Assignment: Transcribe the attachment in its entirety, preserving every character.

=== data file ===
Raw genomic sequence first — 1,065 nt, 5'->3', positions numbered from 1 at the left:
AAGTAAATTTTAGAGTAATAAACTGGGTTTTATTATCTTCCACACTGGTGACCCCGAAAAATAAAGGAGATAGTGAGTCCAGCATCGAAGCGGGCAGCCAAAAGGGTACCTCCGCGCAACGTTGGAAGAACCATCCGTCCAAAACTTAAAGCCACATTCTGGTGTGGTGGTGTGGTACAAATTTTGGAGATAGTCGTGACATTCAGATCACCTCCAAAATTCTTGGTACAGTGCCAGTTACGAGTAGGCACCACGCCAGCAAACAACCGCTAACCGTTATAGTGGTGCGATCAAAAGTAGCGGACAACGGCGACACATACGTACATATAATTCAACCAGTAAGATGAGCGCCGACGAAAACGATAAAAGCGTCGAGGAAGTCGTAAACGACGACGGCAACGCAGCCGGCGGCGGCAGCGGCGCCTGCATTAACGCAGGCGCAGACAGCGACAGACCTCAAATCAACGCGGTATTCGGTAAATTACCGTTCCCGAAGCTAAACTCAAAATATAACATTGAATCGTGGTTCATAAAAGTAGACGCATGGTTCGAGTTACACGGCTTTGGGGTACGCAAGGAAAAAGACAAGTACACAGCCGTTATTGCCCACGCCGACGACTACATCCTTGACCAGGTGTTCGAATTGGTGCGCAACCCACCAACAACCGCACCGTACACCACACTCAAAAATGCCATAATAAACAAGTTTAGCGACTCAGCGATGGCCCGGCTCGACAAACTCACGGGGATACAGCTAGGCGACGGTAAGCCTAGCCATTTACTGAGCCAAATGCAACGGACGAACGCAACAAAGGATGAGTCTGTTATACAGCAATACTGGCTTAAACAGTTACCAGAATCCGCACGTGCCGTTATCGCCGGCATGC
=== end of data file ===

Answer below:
Raw genomic sequence first — 1,065 nt, 5'->3', positions numbered from 1 at the left:
AAGTAAATTTTAGAGTAATAAACTGGGTTTTATTATCTTCCACACTGGTGACCCCGAAAAATAAAGGAGATAGTGAGTCCAGCATCGAAGCGGGCAGCCAAAAGGGTACCTCCGCGCAACGTTGGAAGAACCATCCGTCCAAAACTTAAAGCCACATTCTGGTGTGGTGGTGTGGTACAAATTTTGGAGATAGTCGTGACATTCAGATCACCTCCAAAATTCTTGGTACAGTGCCAGTTACGAGTAGGCACCACGCCAGCAAACAACCGCTAACCGTTATAGTGGTGCGATCAAAAGTAGCGGACAACGGCGACACATACGTACATATAATTCAACCAGTAAGATGAGCGCCGACGAAAACGATAAAAGCGTCGAGGAAGTCGTAAACGACGACGGCAACGCAGCCGGCGGCGGCAGCGGCGCCTGCATTAACGCAGGCGCAGACAGCGACAGACCTCAAATCAACGCGGTATTCGGTAAATTACCGTTCCCGAAGCTAAACTCAAAATATAACATTGAATCGTGGTTCATAAAAGTAGACGCATGGTTCGAGTTACACGGCTTTGGGGTACGCAAGGAAAAAGACAAGTACACAGCCGTTATTGCCCACGCCGACGACTACATCCTTGACCAGGTGTTCGAATTGGTGCGCAACCCACCAACAACCGCACCGTACACCACACTCAAAAATGCCATAATAAACAAGTTTAGCGACTCAGCGATGGCCCGGCTCGACAAACTCACGGGGATACAGCTAGGCGACGGTAAGCCTAGCCATTTACTGAGCCAAATGCAACGGACGAACGCAACAAAGGATGAGTCTGTTATACAGCAATACTGGCTTAAACAGTTACCAGAATCCGCACGTGCCGTTATCGCCGGCATGC